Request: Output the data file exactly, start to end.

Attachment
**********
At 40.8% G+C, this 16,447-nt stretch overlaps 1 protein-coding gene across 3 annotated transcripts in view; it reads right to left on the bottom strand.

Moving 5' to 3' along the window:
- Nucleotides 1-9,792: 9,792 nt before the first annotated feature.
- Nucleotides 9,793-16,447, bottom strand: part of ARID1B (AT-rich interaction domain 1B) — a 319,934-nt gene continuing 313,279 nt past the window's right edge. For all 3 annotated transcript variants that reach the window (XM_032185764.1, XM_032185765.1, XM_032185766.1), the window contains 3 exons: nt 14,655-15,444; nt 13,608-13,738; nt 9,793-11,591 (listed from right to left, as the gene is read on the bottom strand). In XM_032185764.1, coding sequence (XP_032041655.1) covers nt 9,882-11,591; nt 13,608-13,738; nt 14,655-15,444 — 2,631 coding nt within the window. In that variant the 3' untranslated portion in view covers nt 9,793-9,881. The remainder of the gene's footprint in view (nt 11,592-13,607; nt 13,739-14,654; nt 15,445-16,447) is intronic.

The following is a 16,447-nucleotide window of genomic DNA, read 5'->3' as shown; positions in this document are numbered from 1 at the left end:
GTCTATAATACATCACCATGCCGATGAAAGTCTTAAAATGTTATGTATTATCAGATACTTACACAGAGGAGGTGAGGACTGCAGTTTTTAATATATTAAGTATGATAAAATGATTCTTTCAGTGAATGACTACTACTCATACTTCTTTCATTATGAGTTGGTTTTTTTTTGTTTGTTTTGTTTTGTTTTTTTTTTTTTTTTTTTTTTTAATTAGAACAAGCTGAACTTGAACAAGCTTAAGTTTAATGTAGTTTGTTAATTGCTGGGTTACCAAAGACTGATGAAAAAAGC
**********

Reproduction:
At 40.8% G+C, this 16,447-nt stretch overlaps 1 protein-coding gene across 3 annotated transcripts in view; it reads right to left on the bottom strand.

Moving 5' to 3' along the window:
- Nucleotides 1-9,792: 9,792 nt before the first annotated feature.
- Nucleotides 9,793-16,447, bottom strand: part of ARID1B (AT-rich interaction domain 1B) — a 319,934-nt gene continuing 313,279 nt past the window's right edge. For all 3 annotated transcript variants that reach the window (XM_032185764.1, XM_032185765.1, XM_032185766.1), the window contains 3 exons: nt 14,655-15,444; nt 13,608-13,738; nt 9,793-11,591 (listed from right to left, as the gene is read on the bottom strand). In XM_032185764.1, coding sequence (XP_032041655.1) covers nt 9,882-11,591; nt 13,608-13,738; nt 14,655-15,444 — 2,631 coding nt within the window. In that variant the 3' untranslated portion in view covers nt 9,793-9,881. The remainder of the gene's footprint in view (nt 11,592-13,607; nt 13,739-14,654; nt 15,445-16,447) is intronic.

The following is a 16,447-nucleotide window of genomic DNA, read 5'->3' as shown; positions in this document are numbered from 1 at the left end:
GTCTATAATACATCACCATGCCGATGAAAGTCTTAAAATGTTATGTATTATCAGATACTTACACAGAGGAGGTGAGGACTGCAGTTTTTAATATATTAAGTATGATAAAATGATTCTTTCAGTGAATGACTACTACTCATACTTCTTTCATTATGAGTTGGTTTTTTTTTGTTTGTTTTGTTTTGTTTTTTTTTTTTTTTTTTTTTTTAATTAGAACAAGCTGAACTTGAACAAGCTTAAGTTTAATGTAGTTTGTTAATTGCTGGGTTACCAAAGACTGATGAAAAAAGC